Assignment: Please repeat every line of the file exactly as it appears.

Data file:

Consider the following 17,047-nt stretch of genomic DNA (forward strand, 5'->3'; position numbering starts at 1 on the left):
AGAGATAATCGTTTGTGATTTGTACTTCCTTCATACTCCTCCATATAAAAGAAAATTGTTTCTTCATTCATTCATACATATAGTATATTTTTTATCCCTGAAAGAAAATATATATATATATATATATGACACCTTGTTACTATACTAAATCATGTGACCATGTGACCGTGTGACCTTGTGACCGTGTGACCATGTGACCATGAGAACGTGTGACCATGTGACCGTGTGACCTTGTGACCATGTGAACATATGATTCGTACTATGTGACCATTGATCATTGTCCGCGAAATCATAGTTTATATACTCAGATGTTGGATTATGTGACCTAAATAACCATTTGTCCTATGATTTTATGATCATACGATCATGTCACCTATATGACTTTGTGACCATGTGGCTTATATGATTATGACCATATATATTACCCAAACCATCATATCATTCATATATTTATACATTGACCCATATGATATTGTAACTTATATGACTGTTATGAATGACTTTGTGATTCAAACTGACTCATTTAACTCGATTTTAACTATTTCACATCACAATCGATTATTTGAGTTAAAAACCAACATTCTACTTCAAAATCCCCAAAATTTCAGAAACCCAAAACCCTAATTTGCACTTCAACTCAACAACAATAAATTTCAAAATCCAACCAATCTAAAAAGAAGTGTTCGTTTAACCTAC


Consider the following 17,047-nt stretch of genomic DNA (forward strand, 5'->3'; position numbering starts at 1 on the left):
AGAGATAATCGTTTGTGATTTGTACTTCCTTCATACTCCTCCATATAAAAGAAAATTGTTTCTTCATTCATTCATACATATAGTATATTTTTTATCCCTGAAAGAAAATATATATATATATATATATGACACCTTGTTACTATACTAAATCATGTGACCATGTGACCGTGTGACCTTGTGACCGTGTGACCATGTGACCATGAGAACGTGTGACCATGTGACCGTGTGACCTTGTGACCATGTGAACATATGATTCGTACTATGTGACCATTGATCATTGTCCGCGAAATCATAGTTTATATACTCAGATGTTGGATTATGTGACCTAAATAACCATTTGTCCTATGATTTTATGATCATACGATCATGTCACCTATATGACTTTGTGACCATGTGGCTTATATGATTATGACCATATATATTACCCAAACCATCATATCATTCATATATTTATACATTGACCCATATGATATTGTAACTTATATGACTGTTATGAATGACTTTGTGATTCAAACTGACTCATTTAACTCGATTTTAACTATTTCACATCACAATCGATTATTTGAGTTAAAAACCAACATTCTACTTCAAAATCCCCAAAATTTCAGAAACCCAAAACCCTAATTTGCACTTCAACTCAACAACAATAAATTTCAAAATCCAACCAATCTAAAAAGAAGTGTTCGTTTAACCTAC